Activists offended that police receive pandemic relief funding

Some of the piles of federal money being dished out as part of this year’s COVID relief bill are slated to begin arriving in the coffers of local and municipal governments this month. This has left mayors and county executives across the country to decide how they will spend this windfall. Many cities and counties experienced huge losses in revenue over the past year, forcing some of them to cut their police budgets during a period when crime of all sorts has been on the rise across the country. This happened even in places where the “defund the police” movement hadn’t grained much traction and it was a less than ideal situation, to say the least. Now, some of the local and municipal executives are looking at taking part of their COVID relief funds and rebuilding their police departments, as is happening in Albuquerque, New Mexico. This has some of the usual suspects up in arms, and I’m sure you know who I mean. (NBC News)

After months of calling for cuts in police budgets, activists in Albuquerque, New Mexico, were dismayed to hear about Mayor Tim Keller’s plan for the $56 million in Covid-19 relief on its way from Washington.

In April, Keller proposed earmarking more than 15 percent of the funds for the Albuquerque Police Department: $3 million to expand a gunshot detection system, $5 million to refurbish station houses, $1 million for new cars and $450,000 to recruit more officers. A Keller spokesman said this week that the money was part of a plan “to make our community safer and healthier for everyone.”

The activists found it galling that the city would give stimulus funds to a department that had been under federal oversight for years for chronic use of excessive force and still had one of the country’s highest rates of killings by police.

If you want to make the argument that having COVID relief funds going to shore up police departments is an inappropriate use of the funds because that issue isn’t directly related to the pandemic, I’m not going to argue with you. But if so, you need to also be ready to complain about the other hundreds of billions of dollars that were allocated for everything from climate change to social justice initiatives too. A huge portion of that bloated spending package had absolutely nothing to do with direct relief to those impacted by COVID in various fashions. Also, large portions of the money won’t even be distributed until next year when the pandemic will presumably be well behind us.

Going one step further, as NBC News correctly points out, the entire structure of the relief bill was flawed from the beginning. Vast sums of money were dished out to state, local, and municipal governments, but there were essentially no restrictions on how it must be spent. Sure, Joe Biden issued several “statements” when the bill was signed into law, talking about the areas of greatest need that the money “should” be put toward. But those purposes were not codified anywhere, leaving the local governments to spend it as they pleased.

With all of that said, the reality is that those funds are being fired in a scatter-shot fashion all over the place, frequently toward people and institutions that don’t much resemble any sort of pandemic relief cause. If that’s the case, why not the police departments? While some cities like New York proudly slashed funding to their own cops in response to the demands of activists, others were forced to cut law enforcement budgets because they were simply running out of revenue. And that was generally a direct result of the loss of anticipated tax dollars from businesses that evaporated because of the shutdowns.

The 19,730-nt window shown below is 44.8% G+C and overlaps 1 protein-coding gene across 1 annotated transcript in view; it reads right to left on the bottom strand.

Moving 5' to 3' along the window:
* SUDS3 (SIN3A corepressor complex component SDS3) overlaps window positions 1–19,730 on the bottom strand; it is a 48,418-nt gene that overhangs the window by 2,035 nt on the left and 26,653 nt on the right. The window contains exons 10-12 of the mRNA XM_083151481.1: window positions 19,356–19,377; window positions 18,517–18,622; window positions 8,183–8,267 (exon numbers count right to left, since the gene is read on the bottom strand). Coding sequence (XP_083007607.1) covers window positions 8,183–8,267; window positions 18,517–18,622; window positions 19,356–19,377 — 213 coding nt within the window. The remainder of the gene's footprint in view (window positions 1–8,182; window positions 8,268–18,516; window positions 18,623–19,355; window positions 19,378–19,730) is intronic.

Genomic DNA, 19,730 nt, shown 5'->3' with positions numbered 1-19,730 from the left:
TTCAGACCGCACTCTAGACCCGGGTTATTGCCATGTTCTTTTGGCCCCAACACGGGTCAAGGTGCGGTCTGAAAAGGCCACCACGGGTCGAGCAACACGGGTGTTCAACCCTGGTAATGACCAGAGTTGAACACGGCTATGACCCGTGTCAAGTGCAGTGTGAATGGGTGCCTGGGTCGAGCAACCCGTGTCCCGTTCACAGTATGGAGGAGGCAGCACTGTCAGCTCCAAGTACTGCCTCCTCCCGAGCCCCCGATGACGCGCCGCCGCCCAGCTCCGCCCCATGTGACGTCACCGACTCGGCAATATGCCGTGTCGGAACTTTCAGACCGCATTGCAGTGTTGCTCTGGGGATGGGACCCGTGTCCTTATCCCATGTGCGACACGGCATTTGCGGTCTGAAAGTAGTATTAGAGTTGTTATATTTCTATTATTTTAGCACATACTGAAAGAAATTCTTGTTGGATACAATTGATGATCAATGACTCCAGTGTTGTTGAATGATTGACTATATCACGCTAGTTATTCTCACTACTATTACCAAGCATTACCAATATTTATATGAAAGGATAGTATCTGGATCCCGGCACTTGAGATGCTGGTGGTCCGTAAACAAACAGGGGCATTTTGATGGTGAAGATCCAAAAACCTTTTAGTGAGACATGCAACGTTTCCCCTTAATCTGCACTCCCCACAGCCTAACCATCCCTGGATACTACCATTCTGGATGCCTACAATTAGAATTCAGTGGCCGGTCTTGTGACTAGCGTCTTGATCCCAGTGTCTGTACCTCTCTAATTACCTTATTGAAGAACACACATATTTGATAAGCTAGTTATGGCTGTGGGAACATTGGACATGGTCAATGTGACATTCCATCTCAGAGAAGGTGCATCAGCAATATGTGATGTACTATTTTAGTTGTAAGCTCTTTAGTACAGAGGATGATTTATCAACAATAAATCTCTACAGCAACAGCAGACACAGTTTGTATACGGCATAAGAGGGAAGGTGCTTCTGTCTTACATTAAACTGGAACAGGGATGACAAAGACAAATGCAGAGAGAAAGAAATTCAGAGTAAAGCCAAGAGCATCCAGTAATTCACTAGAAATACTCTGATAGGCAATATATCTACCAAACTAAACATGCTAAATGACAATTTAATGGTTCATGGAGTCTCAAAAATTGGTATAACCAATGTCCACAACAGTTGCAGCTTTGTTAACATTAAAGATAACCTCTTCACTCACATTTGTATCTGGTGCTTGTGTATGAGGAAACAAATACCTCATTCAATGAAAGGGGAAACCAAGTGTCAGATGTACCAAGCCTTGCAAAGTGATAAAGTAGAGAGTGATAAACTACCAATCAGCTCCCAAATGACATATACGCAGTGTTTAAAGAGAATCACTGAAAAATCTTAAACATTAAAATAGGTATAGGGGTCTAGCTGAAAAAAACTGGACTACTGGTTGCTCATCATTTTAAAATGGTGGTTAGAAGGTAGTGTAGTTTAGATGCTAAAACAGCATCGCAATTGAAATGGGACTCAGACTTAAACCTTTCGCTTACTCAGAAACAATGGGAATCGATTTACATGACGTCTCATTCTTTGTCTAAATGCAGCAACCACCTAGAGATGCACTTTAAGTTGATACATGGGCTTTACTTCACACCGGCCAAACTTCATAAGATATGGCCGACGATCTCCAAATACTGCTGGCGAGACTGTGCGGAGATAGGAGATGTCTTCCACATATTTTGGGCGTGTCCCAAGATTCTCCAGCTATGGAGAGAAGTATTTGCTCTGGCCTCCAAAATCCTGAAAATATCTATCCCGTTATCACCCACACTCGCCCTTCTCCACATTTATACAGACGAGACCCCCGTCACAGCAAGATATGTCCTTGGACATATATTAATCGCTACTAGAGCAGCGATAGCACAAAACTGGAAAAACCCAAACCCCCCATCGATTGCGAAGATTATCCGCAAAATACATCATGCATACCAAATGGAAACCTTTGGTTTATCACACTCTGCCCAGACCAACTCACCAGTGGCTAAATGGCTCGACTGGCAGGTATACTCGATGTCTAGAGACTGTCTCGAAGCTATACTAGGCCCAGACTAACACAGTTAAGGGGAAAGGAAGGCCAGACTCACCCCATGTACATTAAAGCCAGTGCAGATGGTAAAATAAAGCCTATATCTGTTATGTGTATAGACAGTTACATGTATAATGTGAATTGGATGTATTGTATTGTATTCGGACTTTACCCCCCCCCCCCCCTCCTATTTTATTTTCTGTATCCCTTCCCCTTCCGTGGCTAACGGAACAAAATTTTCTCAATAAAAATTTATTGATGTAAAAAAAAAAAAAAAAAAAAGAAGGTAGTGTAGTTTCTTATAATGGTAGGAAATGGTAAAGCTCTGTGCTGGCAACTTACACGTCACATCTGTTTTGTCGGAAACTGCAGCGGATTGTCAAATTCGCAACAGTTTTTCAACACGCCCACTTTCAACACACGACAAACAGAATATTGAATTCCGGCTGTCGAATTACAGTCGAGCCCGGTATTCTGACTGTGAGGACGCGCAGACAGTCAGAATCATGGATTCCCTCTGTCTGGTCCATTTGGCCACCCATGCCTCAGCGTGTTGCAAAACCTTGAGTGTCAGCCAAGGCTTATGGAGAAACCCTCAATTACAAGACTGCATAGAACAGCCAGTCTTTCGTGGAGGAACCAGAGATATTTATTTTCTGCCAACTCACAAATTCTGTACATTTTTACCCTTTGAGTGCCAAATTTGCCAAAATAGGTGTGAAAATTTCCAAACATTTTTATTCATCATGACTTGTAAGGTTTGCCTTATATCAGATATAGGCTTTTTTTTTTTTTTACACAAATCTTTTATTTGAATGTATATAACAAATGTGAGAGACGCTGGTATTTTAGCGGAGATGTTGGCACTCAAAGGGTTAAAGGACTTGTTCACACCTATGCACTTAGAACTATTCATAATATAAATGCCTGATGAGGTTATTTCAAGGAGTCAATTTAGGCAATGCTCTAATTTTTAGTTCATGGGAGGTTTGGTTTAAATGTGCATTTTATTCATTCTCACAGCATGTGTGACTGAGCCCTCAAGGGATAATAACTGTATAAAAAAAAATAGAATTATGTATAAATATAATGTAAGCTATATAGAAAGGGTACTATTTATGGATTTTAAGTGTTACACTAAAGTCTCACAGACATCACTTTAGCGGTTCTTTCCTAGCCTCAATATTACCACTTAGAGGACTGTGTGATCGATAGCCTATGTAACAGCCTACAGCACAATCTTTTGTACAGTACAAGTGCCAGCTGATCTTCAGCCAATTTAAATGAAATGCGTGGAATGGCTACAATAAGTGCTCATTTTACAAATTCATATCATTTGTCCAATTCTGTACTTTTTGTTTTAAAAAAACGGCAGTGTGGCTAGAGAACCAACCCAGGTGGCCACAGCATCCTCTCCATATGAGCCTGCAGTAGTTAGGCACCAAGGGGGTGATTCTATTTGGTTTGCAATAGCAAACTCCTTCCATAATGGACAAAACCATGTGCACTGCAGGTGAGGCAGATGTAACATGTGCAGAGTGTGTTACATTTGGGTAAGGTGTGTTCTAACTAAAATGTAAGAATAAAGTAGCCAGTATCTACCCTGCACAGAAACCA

All of this debate skips over the underlying issue highlighted in the linked article. These complaints are not coming from people concerned about out-of-control federal spending or the best way to battle COVID. They are coming from activists who hate the police and want to see police forces either defunded or abolished entirely. This was never a popular position from the start, though much of the mainstream media treated it as if it were. But now, given the shocking rise in crime rates being seen in so many places, “defund the police” is a fringe idea at best. Very few people support the concept and it doesn’t even gain anywhere near majority support in communities of color. Everyone is going to be better off in the long run if we just start ignoring these agitators and get on with the nation’s recovery. Based on NBC’s reporting, it looks like that’s happening already.

In DeKalb County, Georgia, officials are considering using stimulus funding for police training and equipment, including drones and automated license plate readers. Financial advisers for Largo, Florida, have recommended using American Rescue Plan money to launch a police body-camera program. Florida Gov. Ron DeSantis said he’ll send bonuses to police and other first responders. Memphis Mayor Jim Strickland has announced a similar plan. Other cities, including Watertown, New York, Westbrook, Maine, and the Connecticut towns of Hamden and North Haven, plan to hire new officers.

We’ve survived eras of out-of-control violent crime in the past, particularly in the ’80s and early ’90s. Eventually, law-abiding (and tax-paying) citizens grow fed up and elect officials who will crack down on the bad guys. The pandemic is certainly complicating such efforts, including the question of funding for law enforcement. But there’s a light at the end of the tunnel now as we make our way out of this plague. And when some level of normalcy returns, I predict that a lot of liberal elected officials who were singing along with the choir seeking to abolish the police are going to find themselves looking for new employment.

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